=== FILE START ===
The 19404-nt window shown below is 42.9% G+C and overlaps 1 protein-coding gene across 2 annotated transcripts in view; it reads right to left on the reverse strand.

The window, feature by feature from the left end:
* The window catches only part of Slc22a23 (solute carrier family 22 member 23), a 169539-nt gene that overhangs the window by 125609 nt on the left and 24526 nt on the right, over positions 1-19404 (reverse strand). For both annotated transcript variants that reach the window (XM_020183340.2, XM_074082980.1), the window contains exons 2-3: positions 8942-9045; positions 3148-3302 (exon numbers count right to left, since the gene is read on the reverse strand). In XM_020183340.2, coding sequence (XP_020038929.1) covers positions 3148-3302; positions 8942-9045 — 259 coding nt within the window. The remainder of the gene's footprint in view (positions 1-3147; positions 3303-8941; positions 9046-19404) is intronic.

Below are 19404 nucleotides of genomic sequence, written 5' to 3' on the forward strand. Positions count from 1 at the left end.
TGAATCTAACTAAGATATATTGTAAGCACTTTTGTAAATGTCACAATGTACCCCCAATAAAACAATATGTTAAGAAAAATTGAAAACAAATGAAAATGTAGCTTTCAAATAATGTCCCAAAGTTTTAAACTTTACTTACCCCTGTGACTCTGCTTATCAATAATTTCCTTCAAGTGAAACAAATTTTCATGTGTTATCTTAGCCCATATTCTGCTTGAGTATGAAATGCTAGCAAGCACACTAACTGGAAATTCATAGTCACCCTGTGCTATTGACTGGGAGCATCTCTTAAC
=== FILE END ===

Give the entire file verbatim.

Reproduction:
The 19404-nt window shown below is 42.9% G+C and overlaps 1 protein-coding gene across 2 annotated transcripts in view; it reads right to left on the reverse strand.

The window, feature by feature from the left end:
* The window catches only part of Slc22a23 (solute carrier family 22 member 23), a 169539-nt gene that overhangs the window by 125609 nt on the left and 24526 nt on the right, over positions 1-19404 (reverse strand). For both annotated transcript variants that reach the window (XM_020183340.2, XM_074082980.1), the window contains exons 2-3: positions 8942-9045; positions 3148-3302 (exon numbers count right to left, since the gene is read on the reverse strand). In XM_020183340.2, coding sequence (XP_020038929.1) covers positions 3148-3302; positions 8942-9045 — 259 coding nt within the window. The remainder of the gene's footprint in view (positions 1-3147; positions 3303-8941; positions 9046-19404) is intronic.

Below are 19404 nucleotides of genomic sequence, written 5' to 3' on the forward strand. Positions count from 1 at the left end.
TGAATCTAACTAAGATATATTGTAAGCACTTTTGTAAATGTCACAATGTACCCCCAATAAAACAATATGTTAAGAAAAATTGAAAACAAATGAAAATGTAGCTTTCAAATAATGTCCCAAAGTTTTAAACTTTACTTACCCCTGTGACTCTGCTTATCAATAATTTCCTTCAAGTGAAACAAATTTTCATGTGTTATCTTAGCCCATATTCTGCTTGAGTATGAAATGCTAGCAAGCACACTAACTGGAAATTCATAGTCACCCTGTGCTATTGACTGGGAGCATCTCTTAAC